CargoCloud part of the solution to solving cargo congestion at London’s Heathrow Airport

Growth in cargo volumes at London's Heathrow Airport is creating additional congestion and has the local authorities looking for solutions.

Growth in cargo volumes at London's Heathrow Airport is creating additional congestion and has the local authorities looking for solutions.

London's Heathrow airport is one of the largest and busiest airports in Europe, with over 77 million passengers commuting through it every year. The cargo load traffic has been burgeoning as well, with continuous growth recorded over the last 15 months.

The airport has seen a 20% year-over-year growth in trans-shipments, with more than 150,000 metric tons of cargo being shipped at the airport just during October.

But the growth in cargo volumes has been synonymous with severe congestion across the region, as police frequently cordon off cargo areas due to excessively occurring bottlenecks. The Heathrow airport is facing a dire situation due to queues, which is increasing waiting times and thus delaying an already slow-moving air freight operation.

Sources suggest the airport does not owe its increase in traffic only to regular volume growth, but also to the change created by e-commerce in global trade. This warrants for a lot more such ‘peaks’ in traffic, since the demand for e-commerce is ubiquitously increasing across the world.

Heathrow is situated 14 miles west of Central London, and thus the traffic could potentially affect workings of the city in the future. In light of this, the airport is looking at ways to reduce traffic around the area by introducing a new load consolidation app, which could play a part in reducing the impact of airport-related traffic on the city.

There are around 12,500 vehicle movements every day in the area surrounding Heathrow - of which 75% of them are cargo and mail related. Without any intervention on the traffic explosion, there is a forecast of a 30% increase in freight-related traffic by 2030 - making it prudent to disrupt the process through technology.

The airport is working with Nallian, a cloud-based value chain collaboration platform to create Heathrow CargoCloud. The application is designed to work with shippers, trucking companies, and freight forwarders. The idea is not just to reduce traffic as the airport scales up in size, but also to mitigate emissions on the roads surrounding the airport’s vicinity.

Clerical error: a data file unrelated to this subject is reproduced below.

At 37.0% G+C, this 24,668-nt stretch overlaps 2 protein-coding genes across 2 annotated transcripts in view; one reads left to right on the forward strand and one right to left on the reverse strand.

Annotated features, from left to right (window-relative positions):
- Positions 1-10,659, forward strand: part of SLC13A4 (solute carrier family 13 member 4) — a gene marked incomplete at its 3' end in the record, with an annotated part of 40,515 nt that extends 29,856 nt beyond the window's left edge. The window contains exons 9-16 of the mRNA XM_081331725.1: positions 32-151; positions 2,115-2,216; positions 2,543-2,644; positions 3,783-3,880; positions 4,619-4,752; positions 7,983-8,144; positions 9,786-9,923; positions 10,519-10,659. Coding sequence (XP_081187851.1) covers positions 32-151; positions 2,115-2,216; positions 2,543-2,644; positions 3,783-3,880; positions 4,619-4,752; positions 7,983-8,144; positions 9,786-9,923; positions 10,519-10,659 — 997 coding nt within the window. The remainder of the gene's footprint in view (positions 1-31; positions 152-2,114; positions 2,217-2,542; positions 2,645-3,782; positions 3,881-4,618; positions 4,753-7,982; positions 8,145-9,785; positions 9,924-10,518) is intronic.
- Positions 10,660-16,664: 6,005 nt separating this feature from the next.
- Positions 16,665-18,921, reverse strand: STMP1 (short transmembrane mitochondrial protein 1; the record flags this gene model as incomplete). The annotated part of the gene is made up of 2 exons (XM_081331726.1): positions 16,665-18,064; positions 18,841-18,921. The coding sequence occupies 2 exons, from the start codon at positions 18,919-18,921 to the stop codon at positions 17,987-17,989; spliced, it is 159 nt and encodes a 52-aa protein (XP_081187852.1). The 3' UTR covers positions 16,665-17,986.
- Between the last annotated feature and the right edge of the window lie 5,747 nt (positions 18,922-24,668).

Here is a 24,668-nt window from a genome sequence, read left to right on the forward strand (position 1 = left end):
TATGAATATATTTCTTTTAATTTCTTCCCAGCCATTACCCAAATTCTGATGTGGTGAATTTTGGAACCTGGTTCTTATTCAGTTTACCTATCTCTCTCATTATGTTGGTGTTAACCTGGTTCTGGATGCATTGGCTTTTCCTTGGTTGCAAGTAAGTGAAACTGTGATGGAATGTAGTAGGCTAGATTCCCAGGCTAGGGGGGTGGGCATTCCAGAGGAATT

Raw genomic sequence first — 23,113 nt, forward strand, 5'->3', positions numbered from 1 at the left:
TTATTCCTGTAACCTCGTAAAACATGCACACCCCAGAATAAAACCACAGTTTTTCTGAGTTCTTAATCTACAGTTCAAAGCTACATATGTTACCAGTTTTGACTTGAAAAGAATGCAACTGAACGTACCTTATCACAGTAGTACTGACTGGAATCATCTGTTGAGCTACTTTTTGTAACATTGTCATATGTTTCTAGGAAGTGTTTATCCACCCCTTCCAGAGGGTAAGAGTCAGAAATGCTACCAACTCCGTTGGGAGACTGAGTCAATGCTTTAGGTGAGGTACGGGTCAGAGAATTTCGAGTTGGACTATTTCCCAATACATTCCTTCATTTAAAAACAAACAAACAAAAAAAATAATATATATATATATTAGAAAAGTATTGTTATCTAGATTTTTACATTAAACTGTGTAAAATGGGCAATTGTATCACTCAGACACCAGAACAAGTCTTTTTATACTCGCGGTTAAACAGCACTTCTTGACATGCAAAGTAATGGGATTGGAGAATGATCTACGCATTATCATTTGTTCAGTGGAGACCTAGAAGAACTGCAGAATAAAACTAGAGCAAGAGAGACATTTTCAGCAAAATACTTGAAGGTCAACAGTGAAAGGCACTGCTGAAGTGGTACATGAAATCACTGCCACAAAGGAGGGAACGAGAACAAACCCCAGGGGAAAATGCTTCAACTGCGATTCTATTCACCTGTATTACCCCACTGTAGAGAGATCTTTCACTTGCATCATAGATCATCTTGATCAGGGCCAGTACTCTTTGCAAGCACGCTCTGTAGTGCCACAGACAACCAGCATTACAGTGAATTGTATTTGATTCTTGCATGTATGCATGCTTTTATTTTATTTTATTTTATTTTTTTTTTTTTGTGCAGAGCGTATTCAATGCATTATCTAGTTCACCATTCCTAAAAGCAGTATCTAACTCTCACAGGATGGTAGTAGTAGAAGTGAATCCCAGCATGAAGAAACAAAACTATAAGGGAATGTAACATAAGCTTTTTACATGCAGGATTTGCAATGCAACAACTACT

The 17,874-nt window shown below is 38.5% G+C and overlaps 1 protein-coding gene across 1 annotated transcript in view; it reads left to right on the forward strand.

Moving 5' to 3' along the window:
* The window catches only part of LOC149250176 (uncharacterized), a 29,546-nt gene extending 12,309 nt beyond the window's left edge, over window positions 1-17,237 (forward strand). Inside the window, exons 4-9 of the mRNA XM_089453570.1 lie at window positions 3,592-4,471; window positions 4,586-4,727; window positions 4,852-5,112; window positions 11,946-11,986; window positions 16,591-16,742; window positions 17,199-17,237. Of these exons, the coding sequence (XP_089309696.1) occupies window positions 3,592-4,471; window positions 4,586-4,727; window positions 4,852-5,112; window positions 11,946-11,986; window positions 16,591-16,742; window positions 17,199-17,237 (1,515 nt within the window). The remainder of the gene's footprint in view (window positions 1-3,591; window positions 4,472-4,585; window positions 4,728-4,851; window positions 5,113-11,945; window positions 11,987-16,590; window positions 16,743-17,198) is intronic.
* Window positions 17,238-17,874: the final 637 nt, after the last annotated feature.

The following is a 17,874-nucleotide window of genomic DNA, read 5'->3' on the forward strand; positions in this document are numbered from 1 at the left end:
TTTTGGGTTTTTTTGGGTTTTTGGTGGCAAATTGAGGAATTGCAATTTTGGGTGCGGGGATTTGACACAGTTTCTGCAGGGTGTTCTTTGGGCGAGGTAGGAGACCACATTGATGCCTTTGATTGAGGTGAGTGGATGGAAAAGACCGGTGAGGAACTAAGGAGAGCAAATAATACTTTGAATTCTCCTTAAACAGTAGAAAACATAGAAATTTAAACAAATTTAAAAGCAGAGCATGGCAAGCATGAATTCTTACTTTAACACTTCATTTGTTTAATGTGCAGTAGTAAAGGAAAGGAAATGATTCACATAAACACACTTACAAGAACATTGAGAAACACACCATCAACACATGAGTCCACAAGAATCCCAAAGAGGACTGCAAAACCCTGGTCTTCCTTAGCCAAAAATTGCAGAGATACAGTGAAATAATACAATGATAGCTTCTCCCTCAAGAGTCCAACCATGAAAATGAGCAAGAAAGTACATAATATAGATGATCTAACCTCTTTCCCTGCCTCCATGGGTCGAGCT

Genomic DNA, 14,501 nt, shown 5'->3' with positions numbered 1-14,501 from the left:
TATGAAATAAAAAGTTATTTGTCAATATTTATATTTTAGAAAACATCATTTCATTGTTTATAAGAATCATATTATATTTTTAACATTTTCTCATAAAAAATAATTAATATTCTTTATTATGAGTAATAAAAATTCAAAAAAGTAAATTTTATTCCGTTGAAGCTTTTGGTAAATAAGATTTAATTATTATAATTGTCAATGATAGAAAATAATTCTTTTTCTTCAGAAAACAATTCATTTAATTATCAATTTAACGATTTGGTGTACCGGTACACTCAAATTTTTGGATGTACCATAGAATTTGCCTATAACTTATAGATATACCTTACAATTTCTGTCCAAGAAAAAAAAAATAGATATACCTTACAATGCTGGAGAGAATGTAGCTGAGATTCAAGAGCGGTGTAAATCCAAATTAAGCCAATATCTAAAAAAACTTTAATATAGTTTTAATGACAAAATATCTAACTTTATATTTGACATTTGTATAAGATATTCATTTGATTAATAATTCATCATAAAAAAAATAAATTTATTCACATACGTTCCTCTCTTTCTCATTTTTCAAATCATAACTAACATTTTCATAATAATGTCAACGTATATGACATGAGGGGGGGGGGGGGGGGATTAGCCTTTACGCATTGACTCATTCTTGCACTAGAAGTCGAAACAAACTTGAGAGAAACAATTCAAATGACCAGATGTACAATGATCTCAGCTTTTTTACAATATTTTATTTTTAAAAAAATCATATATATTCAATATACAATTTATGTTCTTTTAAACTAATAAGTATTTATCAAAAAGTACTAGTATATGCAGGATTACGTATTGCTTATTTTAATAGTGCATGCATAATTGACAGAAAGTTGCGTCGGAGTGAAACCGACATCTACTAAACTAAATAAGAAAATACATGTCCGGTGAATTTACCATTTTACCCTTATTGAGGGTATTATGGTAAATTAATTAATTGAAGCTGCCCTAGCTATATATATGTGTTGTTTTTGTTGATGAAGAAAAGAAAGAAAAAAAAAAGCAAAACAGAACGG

“Operating a cleaner, leaner and more efficient freight operation is an essential part of delivering on our ambition to be the best airport in Europe for cargo,” says Nick Platts, Head of Cargo at Heathrow.

“CargoCloud offers benefits to the whole industry. For our cargo partners it allows them to reduce their costs, our local communities will experience less congestion and improved air quality, and Heathrow will build on its strength as an airport of choice for cargo.”

Though Heathrow is the largest European freight airport by value, it does not own the cargo facilities, equipment, or vehicles that are being used for the operations. The work is done by a community of cargo companies, which is the focus for Heathrow CargoCloud.

The tool primarily helps companies improve the efficiency of their freight cargo by sourcing loads for spare capacity that might occur in certain shipments. When companies partner with the initiative, the system will take in information on origin and destination, time and date of delivery, load product information and most importantly, the available capacity on the vehicle.

Based on the input parameters, CargoCloud analyzes the options available and matches the spare capacity with a load that is optimized for the freight. Such practices would reduce the number of cargo-related vehicles on the road, reduce transportation costs for freight forwarders and also reduce emission costs.

Apart from this, the airport is improving logistics processes through other time-tested ways to ease traffic pressure during peak hours. Heathrow is looking to work with Transport for London (TfL) to re-time the shuttling of cargo that is not time critical to outside high-density traffic periods. It also plans to levy congestion charges to force drivers to rethink their shuttling strategies and progress towards a cleaner fleet with fewer vehicle movements.

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